Avenatti, Dershowitz debate turns ugly, personal
Stormy Daniels’ lawyer Michael Avenatti debated renowned constitutional scholar and former Harvard Law professor Alan Dershowitz on CNN’s “Anderson Cooper 360” on Friday night. And things got pretty ugly. And personal.
It all started when Dershowitz, who has taught legal ethics for 35 years, said it would be unethical for Avenatti to talk directly to Michael Cohen without getting the express permission of Cohen’s lawyer. Avenatti said he received permission from Cohen himself, to which Dershowitz responded, “That’s not enough.”
“If you weren’t given permission to have that conversation with Michael Cohen you may have to… answer to an ethics committee,” Dershowitz told Avenatti.
As to that, Dershowitz is right. Such conduct would expressly violate rule 4.2 of the American Bar Association’s Model Rules of Professional Conduct. The rule could not be more clear: “In representing a client, a lawyer shall not communicate about the subject of the representation with a person the lawyer knows to be represented by another lawyer in the matter, unless the lawyer has the consent of the other lawyer or is authorized to do so by law or a court order.”
So, even if Avenatti did receive permission from Cohen himself, it would not be enough for him to contact Cohen directly without his counsel beside him.
We don’t know for sure if this took place, but Avenatti did not ever say he has permission from Cohen’s lawyer, despite being asked.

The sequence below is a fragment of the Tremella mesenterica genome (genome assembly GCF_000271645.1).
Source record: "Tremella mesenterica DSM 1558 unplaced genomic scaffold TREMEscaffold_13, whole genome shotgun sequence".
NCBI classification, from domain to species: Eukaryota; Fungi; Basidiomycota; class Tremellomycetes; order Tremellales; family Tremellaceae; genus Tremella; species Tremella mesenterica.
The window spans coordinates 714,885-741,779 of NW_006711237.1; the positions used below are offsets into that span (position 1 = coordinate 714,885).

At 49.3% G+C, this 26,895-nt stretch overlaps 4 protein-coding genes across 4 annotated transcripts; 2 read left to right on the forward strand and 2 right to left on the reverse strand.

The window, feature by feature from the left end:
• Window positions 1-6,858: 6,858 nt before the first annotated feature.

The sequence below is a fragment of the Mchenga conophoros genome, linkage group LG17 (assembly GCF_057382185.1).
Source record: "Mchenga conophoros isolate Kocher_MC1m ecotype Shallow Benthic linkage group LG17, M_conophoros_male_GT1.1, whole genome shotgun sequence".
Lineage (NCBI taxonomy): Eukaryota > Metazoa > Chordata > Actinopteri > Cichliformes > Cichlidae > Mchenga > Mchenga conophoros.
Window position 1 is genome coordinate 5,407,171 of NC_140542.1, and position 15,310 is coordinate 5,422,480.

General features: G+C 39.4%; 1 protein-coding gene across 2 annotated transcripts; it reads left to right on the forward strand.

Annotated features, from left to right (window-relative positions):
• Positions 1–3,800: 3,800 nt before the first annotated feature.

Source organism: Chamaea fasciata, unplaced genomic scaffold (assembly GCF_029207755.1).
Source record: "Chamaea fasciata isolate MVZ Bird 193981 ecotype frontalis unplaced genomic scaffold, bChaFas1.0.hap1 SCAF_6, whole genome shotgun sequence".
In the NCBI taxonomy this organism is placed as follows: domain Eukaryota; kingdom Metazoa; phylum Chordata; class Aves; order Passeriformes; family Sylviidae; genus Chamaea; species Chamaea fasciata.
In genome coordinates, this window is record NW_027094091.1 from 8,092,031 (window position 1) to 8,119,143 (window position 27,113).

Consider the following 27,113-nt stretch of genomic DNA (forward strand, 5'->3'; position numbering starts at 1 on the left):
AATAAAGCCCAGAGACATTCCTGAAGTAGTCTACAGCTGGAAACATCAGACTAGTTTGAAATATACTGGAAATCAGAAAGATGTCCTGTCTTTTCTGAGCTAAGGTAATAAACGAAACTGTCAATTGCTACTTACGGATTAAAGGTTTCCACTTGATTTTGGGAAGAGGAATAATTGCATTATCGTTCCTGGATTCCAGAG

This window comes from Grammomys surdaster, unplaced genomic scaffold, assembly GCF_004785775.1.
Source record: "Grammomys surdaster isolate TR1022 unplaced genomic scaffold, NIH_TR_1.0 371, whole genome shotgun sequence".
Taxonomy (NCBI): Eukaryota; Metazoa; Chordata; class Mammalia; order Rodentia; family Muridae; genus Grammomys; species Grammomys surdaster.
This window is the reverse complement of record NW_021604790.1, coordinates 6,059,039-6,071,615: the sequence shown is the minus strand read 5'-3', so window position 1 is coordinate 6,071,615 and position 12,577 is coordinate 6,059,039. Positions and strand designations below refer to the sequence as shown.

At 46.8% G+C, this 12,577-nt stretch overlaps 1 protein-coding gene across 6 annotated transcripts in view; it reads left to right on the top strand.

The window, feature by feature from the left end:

Instead, Avenatti fired back, disagreeing with the very premise that this would be a rule violation.
“Alan, you really need to start talking only about things that you know about as opposed to things you have no knowledge about,” Avenatti said. “You have no knowledge of the communications that went on between me and Michael Cohen’s representatives… long before that restaurant meeting.”
And Avenatti turned things personal shortly after that.
“You just make it up as you go along,” he added. “You need to go back and concentrate on what invites you get at Martha’s Vineyard, since that appears to be what you are really good at… Alan, I feel sorry for the students you taught legal ethics to, by the way, because you didn’t teach the truth,” Avenatti said.
To this jab, Dershowitz quickly responded, “Well they’ve become Justices of the Supreme Court, judges, some of the most important people in America.”
And to finish off the topic, Dershowitz said, “If you had been in my class you would not have had the conversation with Michael Cohen.”